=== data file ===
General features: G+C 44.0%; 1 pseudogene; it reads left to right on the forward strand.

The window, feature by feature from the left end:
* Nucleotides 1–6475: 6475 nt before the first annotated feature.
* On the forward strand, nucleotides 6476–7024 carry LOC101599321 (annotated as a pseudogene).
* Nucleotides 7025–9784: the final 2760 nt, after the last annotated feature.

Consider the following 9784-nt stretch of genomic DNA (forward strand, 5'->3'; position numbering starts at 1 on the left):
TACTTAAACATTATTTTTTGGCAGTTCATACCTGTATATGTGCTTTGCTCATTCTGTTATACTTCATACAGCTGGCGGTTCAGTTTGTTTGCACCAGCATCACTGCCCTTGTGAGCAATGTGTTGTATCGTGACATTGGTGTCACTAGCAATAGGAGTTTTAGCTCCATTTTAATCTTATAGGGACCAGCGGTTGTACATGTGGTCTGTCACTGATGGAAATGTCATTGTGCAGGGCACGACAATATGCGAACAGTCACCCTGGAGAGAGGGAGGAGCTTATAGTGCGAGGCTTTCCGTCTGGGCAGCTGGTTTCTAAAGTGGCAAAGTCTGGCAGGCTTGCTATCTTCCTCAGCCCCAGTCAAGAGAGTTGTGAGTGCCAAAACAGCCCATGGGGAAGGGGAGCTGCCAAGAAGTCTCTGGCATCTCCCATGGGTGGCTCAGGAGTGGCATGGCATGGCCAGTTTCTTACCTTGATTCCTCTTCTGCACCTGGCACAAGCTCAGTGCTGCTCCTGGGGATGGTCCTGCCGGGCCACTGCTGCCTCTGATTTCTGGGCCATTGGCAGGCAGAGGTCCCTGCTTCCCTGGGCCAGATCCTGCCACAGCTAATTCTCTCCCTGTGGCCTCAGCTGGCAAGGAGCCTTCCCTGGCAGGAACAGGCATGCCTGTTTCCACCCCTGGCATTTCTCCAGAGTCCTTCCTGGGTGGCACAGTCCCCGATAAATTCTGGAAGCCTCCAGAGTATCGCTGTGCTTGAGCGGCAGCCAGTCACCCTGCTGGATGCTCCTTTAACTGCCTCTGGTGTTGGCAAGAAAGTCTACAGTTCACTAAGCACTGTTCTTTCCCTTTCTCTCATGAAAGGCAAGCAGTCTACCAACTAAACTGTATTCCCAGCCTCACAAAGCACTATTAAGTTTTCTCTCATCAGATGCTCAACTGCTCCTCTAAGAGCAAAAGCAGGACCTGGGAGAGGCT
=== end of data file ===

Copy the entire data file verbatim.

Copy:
General features: G+C 44.0%; 1 pseudogene; it reads left to right on the forward strand.

The window, feature by feature from the left end:
* Nucleotides 1–6475: 6475 nt before the first annotated feature.
* On the forward strand, nucleotides 6476–7024 carry LOC101599321 (annotated as a pseudogene).
* Nucleotides 7025–9784: the final 2760 nt, after the last annotated feature.

Consider the following 9784-nt stretch of genomic DNA (forward strand, 5'->3'; position numbering starts at 1 on the left):
TACTTAAACATTATTTTTTGGCAGTTCATACCTGTATATGTGCTTTGCTCATTCTGTTATACTTCATACAGCTGGCGGTTCAGTTTGTTTGCACCAGCATCACTGCCCTTGTGAGCAATGTGTTGTATCGTGACATTGGTGTCACTAGCAATAGGAGTTTTAGCTCCATTTTAATCTTATAGGGACCAGCGGTTGTACATGTGGTCTGTCACTGATGGAAATGTCATTGTGCAGGGCACGACAATATGCGAACAGTCACCCTGGAGAGAGGGAGGAGCTTATAGTGCGAGGCTTTCCGTCTGGGCAGCTGGTTTCTAAAGTGGCAAAGTCTGGCAGGCTTGCTATCTTCCTCAGCCCCAGTCAAGAGAGTTGTGAGTGCCAAAACAGCCCATGGGGAAGGGGAGCTGCCAAGAAGTCTCTGGCATCTCCCATGGGTGGCTCAGGAGTGGCATGGCATGGCCAGTTTCTTACCTTGATTCCTCTTCTGCACCTGGCACAAGCTCAGTGCTGCTCCTGGGGATGGTCCTGCCGGGCCACTGCTGCCTCTGATTTCTGGGCCATTGGCAGGCAGAGGTCCCTGCTTCCCTGGGCCAGATCCTGCCACAGCTAATTCTCTCCCTGTGGCCTCAGCTGGCAAGGAGCCTTCCCTGGCAGGAACAGGCATGCCTGTTTCCACCCCTGGCATTTCTCCAGAGTCCTTCCTGGGTGGCACAGTCCCCGATAAATTCTGGAAGCCTCCAGAGTATCGCTGTGCTTGAGCGGCAGCCAGTCACCCTGCTGGATGCTCCTTTAACTGCCTCTGGTGTTGGCAAGAAAGTCTACAGTTCACTAAGCACTGTTCTTTCCCTTTCTCTCATGAAAGGCAAGCAGTCTACCAACTAAACTGTATTCCCAGCCTCACAAAGCACTATTAAGTTTTCTCTCATCAGATGCTCAACTGCTCCTCTAAGAGCAAAAGCAGGACCTGGGAGAGGCT